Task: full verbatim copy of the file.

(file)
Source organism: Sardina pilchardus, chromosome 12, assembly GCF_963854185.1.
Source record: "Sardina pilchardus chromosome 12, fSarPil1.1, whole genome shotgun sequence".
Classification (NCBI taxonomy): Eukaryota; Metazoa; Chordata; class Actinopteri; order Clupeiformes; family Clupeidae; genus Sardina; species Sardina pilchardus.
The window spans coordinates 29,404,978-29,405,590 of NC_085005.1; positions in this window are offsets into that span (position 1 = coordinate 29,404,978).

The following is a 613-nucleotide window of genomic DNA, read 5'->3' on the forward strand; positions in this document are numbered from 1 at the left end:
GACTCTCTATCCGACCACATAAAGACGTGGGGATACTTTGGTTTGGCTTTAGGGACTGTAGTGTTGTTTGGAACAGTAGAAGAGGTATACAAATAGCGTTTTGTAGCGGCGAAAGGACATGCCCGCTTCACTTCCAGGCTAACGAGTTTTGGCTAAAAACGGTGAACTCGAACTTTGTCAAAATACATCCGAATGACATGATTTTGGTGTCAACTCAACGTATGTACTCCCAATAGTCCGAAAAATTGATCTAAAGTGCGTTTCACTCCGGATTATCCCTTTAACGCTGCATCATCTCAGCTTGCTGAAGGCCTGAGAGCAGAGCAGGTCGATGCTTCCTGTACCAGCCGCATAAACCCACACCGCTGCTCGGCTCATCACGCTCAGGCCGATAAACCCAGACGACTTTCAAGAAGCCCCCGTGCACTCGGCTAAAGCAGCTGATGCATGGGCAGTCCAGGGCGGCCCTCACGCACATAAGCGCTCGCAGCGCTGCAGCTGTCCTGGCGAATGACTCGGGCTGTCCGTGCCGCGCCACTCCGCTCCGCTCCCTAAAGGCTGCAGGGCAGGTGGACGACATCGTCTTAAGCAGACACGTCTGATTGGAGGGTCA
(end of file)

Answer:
Source organism: Sardina pilchardus, chromosome 12, assembly GCF_963854185.1.
Source record: "Sardina pilchardus chromosome 12, fSarPil1.1, whole genome shotgun sequence".
Classification (NCBI taxonomy): Eukaryota; Metazoa; Chordata; class Actinopteri; order Clupeiformes; family Clupeidae; genus Sardina; species Sardina pilchardus.
The window spans coordinates 29,404,978-29,405,590 of NC_085005.1; positions in this window are offsets into that span (position 1 = coordinate 29,404,978).

The following is a 613-nucleotide window of genomic DNA, read 5'->3' on the forward strand; positions in this document are numbered from 1 at the left end:
GACTCTCTATCCGACCACATAAAGACGTGGGGATACTTTGGTTTGGCTTTAGGGACTGTAGTGTTGTTTGGAACAGTAGAAGAGGTATACAAATAGCGTTTTGTAGCGGCGAAAGGACATGCCCGCTTCACTTCCAGGCTAACGAGTTTTGGCTAAAAACGGTGAACTCGAACTTTGTCAAAATACATCCGAATGACATGATTTTGGTGTCAACTCAACGTATGTACTCCCAATAGTCCGAAAAATTGATCTAAAGTGCGTTTCACTCCGGATTATCCCTTTAACGCTGCATCATCTCAGCTTGCTGAAGGCCTGAGAGCAGAGCAGGTCGATGCTTCCTGTACCAGCCGCATAAACCCACACCGCTGCTCGGCTCATCACGCTCAGGCCGATAAACCCAGACGACTTTCAAGAAGCCCCCGTGCACTCGGCTAAAGCAGCTGATGCATGGGCAGTCCAGGGCGGCCCTCACGCACATAAGCGCTCGCAGCGCTGCAGCTGTCCTGGCGAATGACTCGGGCTGTCCGTGCCGCGCCACTCCGCTCCGCTCCCTAAAGGCTGCAGGGCAGGTGGACGACATCGTCTTAAGCAGACACGTCTGATTGGAGGGTCA